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Building Effective Security Programmes: Part 10 – The Human Factors Domain

Author:

Greg Van Der Gaast

Security

•  Apr 10, 2024

Welcome back to our series on building security programmes. It’s a series we hope helps you not only better secure your organisation, but also highlights CDW’s commitment to help customers approach security holistically and effectively, with their unique business context in mind.  

This is likely to be an unusual instalment for some readers, as the field of Human Factors isn’t one that’s yet widely applied or recognised in most security functions.  

It relates to human error and behaviours, and deals with everything from training, understanding human actions, improving adherence to instructions/processes, cultural change, and more. 

How critical a focus on Human Factors will be in your security program depends entirely on your business, and particularly on its level of organisational health. (I highly recommend Patrick Lencioni’s books on this subject.

What we need from this function will also vary wildly based on the people and cultural challenges in your organisation. 

As a result, I can only give you an example from my personal experience to give you a feel of what can be achieved. 

In my last role as a CISO, I employed a human factors expert on the team. The core driver for this was the number of cultural problems within the organisation. This manifested itself in a lack of structure and discipline, distrust of management, resistance to change, and an unwillingness to accept outside criticism.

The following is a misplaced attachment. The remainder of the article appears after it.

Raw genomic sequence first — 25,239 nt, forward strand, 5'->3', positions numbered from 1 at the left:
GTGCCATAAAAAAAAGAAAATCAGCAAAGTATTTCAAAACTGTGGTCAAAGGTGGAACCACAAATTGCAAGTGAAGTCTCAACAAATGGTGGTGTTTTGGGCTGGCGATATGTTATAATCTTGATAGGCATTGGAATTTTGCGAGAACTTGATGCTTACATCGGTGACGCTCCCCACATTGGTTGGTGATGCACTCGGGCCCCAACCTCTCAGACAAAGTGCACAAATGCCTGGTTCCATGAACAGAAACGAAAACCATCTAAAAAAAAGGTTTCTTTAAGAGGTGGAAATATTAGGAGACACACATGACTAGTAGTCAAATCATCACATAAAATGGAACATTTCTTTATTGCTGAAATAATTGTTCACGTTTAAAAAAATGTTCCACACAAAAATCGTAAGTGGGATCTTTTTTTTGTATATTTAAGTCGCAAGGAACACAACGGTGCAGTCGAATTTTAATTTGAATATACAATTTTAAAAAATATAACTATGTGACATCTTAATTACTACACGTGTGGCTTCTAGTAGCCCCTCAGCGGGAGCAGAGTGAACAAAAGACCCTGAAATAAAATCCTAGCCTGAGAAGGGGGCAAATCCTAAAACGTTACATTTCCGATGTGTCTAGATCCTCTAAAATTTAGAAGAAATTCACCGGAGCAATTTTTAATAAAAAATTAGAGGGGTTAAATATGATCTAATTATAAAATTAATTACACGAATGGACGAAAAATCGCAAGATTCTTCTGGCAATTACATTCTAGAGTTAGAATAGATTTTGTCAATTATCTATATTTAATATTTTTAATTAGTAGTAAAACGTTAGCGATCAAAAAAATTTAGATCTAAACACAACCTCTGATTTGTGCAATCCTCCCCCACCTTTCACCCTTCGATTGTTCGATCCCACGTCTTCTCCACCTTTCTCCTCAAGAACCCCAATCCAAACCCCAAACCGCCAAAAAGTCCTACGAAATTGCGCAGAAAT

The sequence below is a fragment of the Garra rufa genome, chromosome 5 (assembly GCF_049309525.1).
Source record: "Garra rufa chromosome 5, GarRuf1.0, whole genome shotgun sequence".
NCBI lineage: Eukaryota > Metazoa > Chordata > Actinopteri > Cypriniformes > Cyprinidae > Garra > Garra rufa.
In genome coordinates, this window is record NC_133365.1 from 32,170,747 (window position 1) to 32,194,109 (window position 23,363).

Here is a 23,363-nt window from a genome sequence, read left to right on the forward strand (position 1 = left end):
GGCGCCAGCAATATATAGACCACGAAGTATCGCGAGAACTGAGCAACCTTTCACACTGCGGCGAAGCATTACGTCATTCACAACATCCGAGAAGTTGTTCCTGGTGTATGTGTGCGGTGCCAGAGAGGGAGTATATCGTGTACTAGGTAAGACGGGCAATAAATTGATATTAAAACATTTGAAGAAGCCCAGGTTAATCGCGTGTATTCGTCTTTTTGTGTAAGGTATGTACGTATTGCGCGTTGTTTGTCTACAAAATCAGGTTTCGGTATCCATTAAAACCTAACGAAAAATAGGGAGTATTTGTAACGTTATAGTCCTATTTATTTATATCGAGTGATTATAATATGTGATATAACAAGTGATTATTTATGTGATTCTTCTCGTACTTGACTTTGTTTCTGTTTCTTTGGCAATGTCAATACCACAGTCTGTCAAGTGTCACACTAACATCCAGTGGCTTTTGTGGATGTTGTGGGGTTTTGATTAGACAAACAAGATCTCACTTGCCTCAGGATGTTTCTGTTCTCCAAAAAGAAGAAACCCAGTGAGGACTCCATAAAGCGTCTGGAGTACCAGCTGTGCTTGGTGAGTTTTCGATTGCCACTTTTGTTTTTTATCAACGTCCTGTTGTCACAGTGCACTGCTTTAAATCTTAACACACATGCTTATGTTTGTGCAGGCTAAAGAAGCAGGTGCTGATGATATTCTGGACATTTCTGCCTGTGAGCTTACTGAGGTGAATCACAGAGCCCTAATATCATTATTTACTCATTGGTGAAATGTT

Plus, there had never been a security function in the organisation before, let alone one that wanted to change the way everyone operated. Resistance was expected. 

The initial response to our expert was the same as it was to the rest of us: polite acceptance to our face, with back-channel communications of, “Why are these people here? We have better things to do. Get rid of them.”  

This was, in many ways, a reflection of the general culture at the time, and no number of reports or plans was going to change that.  

Instead, we tasked our expert, who was also a student of Fair Culture (worth a search if you are unfamiliar) to start picking random people to talk to and ask them about their work… and to show an interest. 

The first thing this gave us was lots of insights into what teams did. The next thing it did was build relationships and trust so that people would share more with us. This, in turn, yielded some significant finds about processes not documented anywhere, sensitive data being used in places and ways that few knew about, some dangerous practices, and many of what turned out to be our most significant business risks. Risks that technical solutions would have been unlikely to detect.

Body-image-1 

People manipulating production data using system accounts, entire undocumented environments with no controls testing with live data, 30 people using the admin account of a departed employee, code being left on internet repositories, and much more.